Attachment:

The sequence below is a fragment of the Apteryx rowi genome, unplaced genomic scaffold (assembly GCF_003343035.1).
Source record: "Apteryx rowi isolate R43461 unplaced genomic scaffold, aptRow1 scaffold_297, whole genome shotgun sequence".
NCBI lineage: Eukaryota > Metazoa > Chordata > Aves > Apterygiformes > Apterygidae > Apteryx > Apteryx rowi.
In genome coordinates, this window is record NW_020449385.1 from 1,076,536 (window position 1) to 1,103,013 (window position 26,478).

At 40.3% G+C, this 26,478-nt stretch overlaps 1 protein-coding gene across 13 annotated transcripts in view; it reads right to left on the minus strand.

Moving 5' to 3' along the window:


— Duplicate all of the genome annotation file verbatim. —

The sequence below is a fragment of the Apteryx rowi genome, unplaced genomic scaffold (assembly GCF_003343035.1).
Source record: "Apteryx rowi isolate R43461 unplaced genomic scaffold, aptRow1 scaffold_297, whole genome shotgun sequence".
NCBI lineage: Eukaryota > Metazoa > Chordata > Aves > Apterygiformes > Apterygidae > Apteryx > Apteryx rowi.
In genome coordinates, this window is record NW_020449385.1 from 1,076,536 (window position 1) to 1,103,013 (window position 26,478).

At 40.3% G+C, this 26,478-nt stretch overlaps 1 protein-coding gene across 13 annotated transcripts in view; it reads right to left on the minus strand.

Moving 5' to 3' along the window: